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Long run supply when industry costs aren't constant

In some industries, the number of firms in the market has an impact on the costs that firms face. For example, when firms have to compete with each other over resources, firms' costs increase as more firms enter the market. But in other industries, more firms actually lower costs for firms. Learn about the implications of each of these situations on the long-run supply curve in an industry.

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  • blobby green style avatar for user sMichaelKr
    Am I right that Supply curve can't be downward slopping, but long run Supply curve can?
    (4 votes)
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    • starky ultimate style avatar for user Evan Li
      you have to consider the example he gives. In a decreasing cost market, input prices are lowered when more firms enter the market, which means that the new equilibrium price will also be lowered in the long run. This is what causes the downward sloping supply curve.
      (1 vote)
  • aqualine tree style avatar for user 9x9h
    At , how to explain in market graph that if the price a little bit higher, the cross-point of price and demand curve would be higher than the supply curve, which result in decrease of supply curve? In that way, supply would be upward sloping while the cost structure goes up, and this seems is different from in the vedio
    (2 votes)
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  • blobby green style avatar for user hanss.dengg
    why does the MC curve shift to the left?
    (1 vote)
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Video transcript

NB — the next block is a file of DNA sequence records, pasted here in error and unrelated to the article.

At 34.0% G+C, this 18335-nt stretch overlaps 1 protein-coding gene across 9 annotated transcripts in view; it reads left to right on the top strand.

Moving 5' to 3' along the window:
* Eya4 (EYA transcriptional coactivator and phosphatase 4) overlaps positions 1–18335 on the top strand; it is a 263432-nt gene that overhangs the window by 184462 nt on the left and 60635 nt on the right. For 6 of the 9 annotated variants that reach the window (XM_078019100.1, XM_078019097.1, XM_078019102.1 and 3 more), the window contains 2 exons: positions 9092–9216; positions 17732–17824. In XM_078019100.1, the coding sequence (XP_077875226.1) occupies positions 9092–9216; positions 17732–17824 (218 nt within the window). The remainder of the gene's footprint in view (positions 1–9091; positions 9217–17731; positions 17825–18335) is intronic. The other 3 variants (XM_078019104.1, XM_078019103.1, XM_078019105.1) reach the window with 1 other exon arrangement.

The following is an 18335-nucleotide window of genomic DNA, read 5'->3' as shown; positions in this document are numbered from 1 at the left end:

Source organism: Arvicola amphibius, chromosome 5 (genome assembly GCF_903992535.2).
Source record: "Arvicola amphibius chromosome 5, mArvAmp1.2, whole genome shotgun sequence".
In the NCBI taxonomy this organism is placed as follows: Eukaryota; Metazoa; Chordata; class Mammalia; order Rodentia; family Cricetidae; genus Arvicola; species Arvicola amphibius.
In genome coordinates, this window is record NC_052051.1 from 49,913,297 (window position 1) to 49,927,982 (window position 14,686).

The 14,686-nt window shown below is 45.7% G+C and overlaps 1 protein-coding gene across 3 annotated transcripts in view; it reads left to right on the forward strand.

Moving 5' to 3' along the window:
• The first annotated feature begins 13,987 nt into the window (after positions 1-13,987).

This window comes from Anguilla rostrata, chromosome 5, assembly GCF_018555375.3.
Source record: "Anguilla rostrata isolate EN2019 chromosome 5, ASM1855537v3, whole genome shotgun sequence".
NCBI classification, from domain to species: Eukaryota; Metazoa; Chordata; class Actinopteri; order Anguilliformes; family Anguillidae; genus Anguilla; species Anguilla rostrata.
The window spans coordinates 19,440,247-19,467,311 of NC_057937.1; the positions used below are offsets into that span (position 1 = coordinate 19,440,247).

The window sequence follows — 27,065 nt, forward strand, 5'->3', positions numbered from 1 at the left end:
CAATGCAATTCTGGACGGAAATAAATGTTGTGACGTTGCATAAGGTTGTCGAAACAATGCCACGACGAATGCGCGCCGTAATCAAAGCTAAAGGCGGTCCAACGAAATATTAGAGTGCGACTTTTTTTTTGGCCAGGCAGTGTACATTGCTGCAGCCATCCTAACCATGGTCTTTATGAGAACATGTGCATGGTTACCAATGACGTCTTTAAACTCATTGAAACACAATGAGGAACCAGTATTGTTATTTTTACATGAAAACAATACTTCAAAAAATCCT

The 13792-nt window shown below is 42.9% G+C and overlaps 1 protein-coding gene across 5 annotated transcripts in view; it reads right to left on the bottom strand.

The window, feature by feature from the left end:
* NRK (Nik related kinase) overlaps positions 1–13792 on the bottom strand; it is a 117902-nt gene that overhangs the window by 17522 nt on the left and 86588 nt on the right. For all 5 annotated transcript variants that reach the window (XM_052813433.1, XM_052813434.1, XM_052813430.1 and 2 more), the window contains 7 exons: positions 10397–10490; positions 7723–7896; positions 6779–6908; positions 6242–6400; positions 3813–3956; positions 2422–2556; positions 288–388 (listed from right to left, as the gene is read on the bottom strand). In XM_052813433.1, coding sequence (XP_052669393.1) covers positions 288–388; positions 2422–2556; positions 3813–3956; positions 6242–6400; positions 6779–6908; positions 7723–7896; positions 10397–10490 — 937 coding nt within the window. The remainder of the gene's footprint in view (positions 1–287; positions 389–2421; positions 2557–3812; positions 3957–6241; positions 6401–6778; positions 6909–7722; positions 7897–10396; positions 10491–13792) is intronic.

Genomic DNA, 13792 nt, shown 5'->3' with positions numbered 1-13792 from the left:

- [Instructor] What we have here we can view as the long run equilibrium or long run steady state for a perfectly competitive market. Let's say this is the market for apples and this is idealized perfectly competitive situation where you have many firms producing, they're non-differentiated, they have the same cost structure, there's no barriers to entry or exit. And on the left you can see that this equilibrium price which is set by the intersection of the supply and demand curves, that that's just going to be the price that the firms have to take and we've talked about that at length in other videos. That's going to define that the firm's marginal revenue, not just this firm, but all of the participants of the market. In other videos we've talked about the fact that the rational quantity for this firm to produce would be where marginal revenue intersects marginal cost. And it's also gonna be the point where you have zero economic profit, where at that quantity, let's say the quantity for the firm, your average total cost is equal to your marginal revenue. If marginal revenue were higher than average total cost at this quantity, well then you would have other entrants into the market because you're having positive economic profit. If marginal revenue is below average total cost at that quantity, well then firms are running economic losses and you will have people exiting the industry. And either of those situations would get us back to an equilibrium state that looks something like this. But now let's imagine a shock to the market somehow, let's say a new research study comes out that says that the apples that this market produces, that it's incredibly good for you, it'll make you live longer, it'll make you happier, it'll make you have more friends. Well then the demand for apples goes up, and so you have a new demand curve that looks something like this, D prime. Well in that situation, what's going to happen? Well now you have a new equilibrium price, you also have a new equilibrium quantity over here, let's call that P Prime. This is going to define a new marginal revenue curve, for the participants in the industry. So M, marginal revenue, prime. And now all of a sudden, the rational quantity for them to produce would be out here, at least for this firm to produce, so Q prime for, this firm is out here and you notice at that quantity, it is making economic profit. For every unit it gets that much, it costs that much on average for every unit, so it's making that much per unit, and then you multiply that times the number of units or the quantity. This whole area is going to be the economic profit that this firm is getting, and it's like that all of the firms, or most of the firms in this perfectly competitive market are going to be getting it 'cause they all have the same cost structure. But as we said before, when you have this positive economic profit, and there's no barriers to entry, in the long run, more firms will enter because there's economic profit to be had. And in previous videos, we've talked about a situation where as firms enter into a market, or exit a market, it doesn't change the cost structures of the individual firms. So let's imagine for a second that because of everyone entering into this market that seems to have economic profit for the firms that are participating into it, some of the inputs of say, growing apples, which is is what these firms do, start to go up in costs. So we're not talking about constant costs, perfectly competitive market, now we're not talking about an increasing cost, perfectly competitive market. Well then firm A and every firm's cost structure is going to change because as more firms come in, you're going to have to pay more for maybe apple seeds, pay more for maybe pesticides, or wax, or maybe you pay more for land on which to grow them. And so you would have a different marginal cost curve. We have the marginal cost curve now looks like this. So marginal cost curve prime. You would also have a new average total cost curve, maybe it looks something like this. So average total cost prime. And so, you can imagine that firms will jump into the market in order to capture or think that they might be able to get some economic profit, but they would only do so until the economic profit for all firms goes to zero. So what point will the economic profit go to zero? Well that's when the marginal revenue for the firms is equal to our marginal cost is equal to our average total cost. So it's that point right over there. So we would get to this point right over here, let's call that marginal revenue prime. And so, more and more firms would enter into the market up until the point that the equilibrium price gets us to P prime. And so the supply would increase, those folks wanna get that economic profit but it would increase until this point. So it'd shift a little bit to the right, and then we would get to S prime. As you can see, based on this we can now start to imagine a long run supply curve in this increasing cost, perfectly competitive market. We were over here, that was our equilibrium point before, now we are over here. And so our long run supply curve in this increasing cost environment, even though it's perfectly competitive, might look something like this. So in a constant cost world, this was a flat line. Now in an increasing cost world, as more and more people enter the market, the cost structure, the inputs into producing an apple go up, now long run supply is that. Remember, the long run is enough time to go by for people to enter and exit the market. Or enough time to go by so fixed costs aren't fixed anymore, that they can be shed or that they could be increased. Now you could do another thought exercise. Let's say we're dealing with a market where the more people that enter the market, the inputs actually get cheaper. And if that seems hard to believe, you can imagine, well, now people are able to produce seeds or wax at a new scale, so the inputs actually get cheaper. Well then you would see the opposite thing. Then you would see that as more entrants enter the market, this cost structure goes down, and so the supply can increase more and more and more and more, to a point that the equilibrium price is now lower than it was before, and then you would have a downward sloping long run supply curve.